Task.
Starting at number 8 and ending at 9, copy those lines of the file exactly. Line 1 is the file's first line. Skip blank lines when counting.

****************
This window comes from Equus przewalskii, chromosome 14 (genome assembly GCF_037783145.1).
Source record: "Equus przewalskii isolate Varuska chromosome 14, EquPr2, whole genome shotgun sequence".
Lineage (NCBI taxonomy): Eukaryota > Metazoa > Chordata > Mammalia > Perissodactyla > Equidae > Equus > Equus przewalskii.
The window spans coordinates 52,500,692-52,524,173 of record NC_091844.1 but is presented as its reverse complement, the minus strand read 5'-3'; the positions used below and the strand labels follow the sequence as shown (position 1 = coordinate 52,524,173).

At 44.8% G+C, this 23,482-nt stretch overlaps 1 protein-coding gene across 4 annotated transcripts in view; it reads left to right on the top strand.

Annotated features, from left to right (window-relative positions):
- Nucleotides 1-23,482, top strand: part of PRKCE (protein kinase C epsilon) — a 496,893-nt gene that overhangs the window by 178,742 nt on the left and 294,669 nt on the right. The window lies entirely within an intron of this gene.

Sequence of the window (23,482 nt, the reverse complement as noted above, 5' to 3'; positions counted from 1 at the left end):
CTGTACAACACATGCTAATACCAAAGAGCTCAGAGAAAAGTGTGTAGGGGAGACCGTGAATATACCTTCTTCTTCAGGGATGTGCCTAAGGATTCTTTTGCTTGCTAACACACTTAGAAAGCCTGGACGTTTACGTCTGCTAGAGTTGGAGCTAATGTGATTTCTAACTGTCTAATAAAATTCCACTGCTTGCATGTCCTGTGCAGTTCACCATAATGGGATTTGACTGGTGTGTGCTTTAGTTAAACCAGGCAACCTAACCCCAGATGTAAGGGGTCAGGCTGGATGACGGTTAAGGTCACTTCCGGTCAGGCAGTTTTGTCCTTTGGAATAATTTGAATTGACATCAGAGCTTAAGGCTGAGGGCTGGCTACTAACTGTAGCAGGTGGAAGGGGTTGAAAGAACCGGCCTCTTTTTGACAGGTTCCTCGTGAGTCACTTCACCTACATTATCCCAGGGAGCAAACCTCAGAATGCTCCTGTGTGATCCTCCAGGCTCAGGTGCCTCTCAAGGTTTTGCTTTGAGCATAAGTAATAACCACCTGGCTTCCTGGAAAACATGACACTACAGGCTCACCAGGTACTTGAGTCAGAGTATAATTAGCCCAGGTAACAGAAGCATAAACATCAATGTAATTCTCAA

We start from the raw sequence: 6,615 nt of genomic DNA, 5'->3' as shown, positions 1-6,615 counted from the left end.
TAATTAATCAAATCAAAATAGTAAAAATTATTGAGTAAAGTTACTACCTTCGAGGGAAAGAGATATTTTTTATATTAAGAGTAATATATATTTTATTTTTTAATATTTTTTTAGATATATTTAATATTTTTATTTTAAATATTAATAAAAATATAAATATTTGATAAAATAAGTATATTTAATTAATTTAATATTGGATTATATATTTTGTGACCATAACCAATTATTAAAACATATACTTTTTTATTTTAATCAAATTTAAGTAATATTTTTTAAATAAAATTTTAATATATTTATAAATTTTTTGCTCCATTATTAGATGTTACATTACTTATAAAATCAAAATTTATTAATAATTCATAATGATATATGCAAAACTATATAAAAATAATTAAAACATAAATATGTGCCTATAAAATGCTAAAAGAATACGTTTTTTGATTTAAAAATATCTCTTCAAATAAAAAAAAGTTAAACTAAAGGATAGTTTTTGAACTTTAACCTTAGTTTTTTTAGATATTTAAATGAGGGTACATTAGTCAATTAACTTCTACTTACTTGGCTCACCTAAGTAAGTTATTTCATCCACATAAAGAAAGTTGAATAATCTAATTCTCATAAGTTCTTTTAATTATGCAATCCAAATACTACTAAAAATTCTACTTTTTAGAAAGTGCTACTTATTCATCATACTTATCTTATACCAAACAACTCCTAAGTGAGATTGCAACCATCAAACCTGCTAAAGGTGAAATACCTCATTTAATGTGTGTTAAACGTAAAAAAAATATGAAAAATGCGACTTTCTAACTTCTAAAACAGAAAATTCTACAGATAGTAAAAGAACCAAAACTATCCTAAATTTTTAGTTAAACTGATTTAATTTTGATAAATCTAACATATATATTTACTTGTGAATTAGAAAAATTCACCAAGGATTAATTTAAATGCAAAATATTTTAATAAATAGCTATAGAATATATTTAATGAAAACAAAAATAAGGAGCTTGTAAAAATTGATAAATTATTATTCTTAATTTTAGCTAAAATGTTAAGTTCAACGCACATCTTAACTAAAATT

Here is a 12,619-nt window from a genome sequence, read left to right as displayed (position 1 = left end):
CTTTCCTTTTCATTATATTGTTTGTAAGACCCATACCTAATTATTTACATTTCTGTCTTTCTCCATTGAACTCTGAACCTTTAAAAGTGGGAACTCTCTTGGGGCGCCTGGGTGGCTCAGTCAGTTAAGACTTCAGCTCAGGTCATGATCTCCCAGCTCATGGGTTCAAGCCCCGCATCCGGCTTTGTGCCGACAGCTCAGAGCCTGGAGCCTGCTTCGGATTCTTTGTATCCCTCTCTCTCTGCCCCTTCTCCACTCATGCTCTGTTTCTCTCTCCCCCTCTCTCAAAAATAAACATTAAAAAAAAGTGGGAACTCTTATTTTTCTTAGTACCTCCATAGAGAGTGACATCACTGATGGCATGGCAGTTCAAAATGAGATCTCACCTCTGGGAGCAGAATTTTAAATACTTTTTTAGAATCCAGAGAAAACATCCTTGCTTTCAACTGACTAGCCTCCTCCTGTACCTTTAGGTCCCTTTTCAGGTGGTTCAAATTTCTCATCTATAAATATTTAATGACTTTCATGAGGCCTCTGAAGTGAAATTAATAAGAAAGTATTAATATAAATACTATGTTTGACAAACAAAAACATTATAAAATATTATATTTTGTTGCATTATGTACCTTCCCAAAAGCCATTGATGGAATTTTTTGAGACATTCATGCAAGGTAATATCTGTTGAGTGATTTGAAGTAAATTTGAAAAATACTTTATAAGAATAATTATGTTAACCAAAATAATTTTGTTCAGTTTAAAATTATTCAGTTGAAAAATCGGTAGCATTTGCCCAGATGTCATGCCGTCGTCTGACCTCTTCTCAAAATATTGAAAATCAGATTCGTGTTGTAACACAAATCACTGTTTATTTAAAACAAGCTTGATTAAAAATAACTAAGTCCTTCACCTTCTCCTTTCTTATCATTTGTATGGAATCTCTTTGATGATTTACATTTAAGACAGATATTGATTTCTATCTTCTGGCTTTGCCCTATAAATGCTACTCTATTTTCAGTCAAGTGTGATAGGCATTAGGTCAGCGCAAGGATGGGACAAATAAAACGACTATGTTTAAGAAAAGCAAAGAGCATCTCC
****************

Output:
Sequence of the window (23,482 nt, the reverse complement as noted above, 5' to 3'; positions counted from 1 at the left end):
CTGTACAACACATGCTAATACCAAAGAGCTCAGAGAAAAGTGTGTAGGGGAGACCGTGAATATACCTTCTTCTTCAGGGATGTGCCTAAGGATTCTTTTGCTTGCTAACACACTTAGAAAGCCTGGACGTTTACGTCTGCTAGAGTTGGAGCTAATGTGATTTCTAACTGTCTAATAAAATTCCACTGCTTGCATGTCCTGTGCAGTTCACCATAATGGGATTTGACTGGTGTGTGCTTTAGTTAAACCAGGCAACCTAACCCCAGATGTAAGGGGTCAGGCTGGATGACGGTTAAGGTCACTTCCGGTCAGGCAGTTTTGTCCTTTGGAATAATTTGAATTGACATCAGAGCTTAAGGCTGAGGGCTGGCTACTAACTGTAGCAGGTGGAAGGGGTTGAAAGAACCGGCCTCTTTTTGACAGGTTCCTCGTGAGTCACTTCACCTACATTATCCCAGGGAGCAAACCTCAGAATGCTCCTGTGTGATCCTCCAGGCTCAGGTGCCTCTCAAGGTTTTGCTTTGAGCATAAGTAATAACCACCTGGCTTCCTGGAAAACATGACACTACAGGCTCACCAGGTACTTGAGTCAGAGTATAATTAGCCCAGGTAACAGAAGCATAAACATCAATGTAATTCTCAA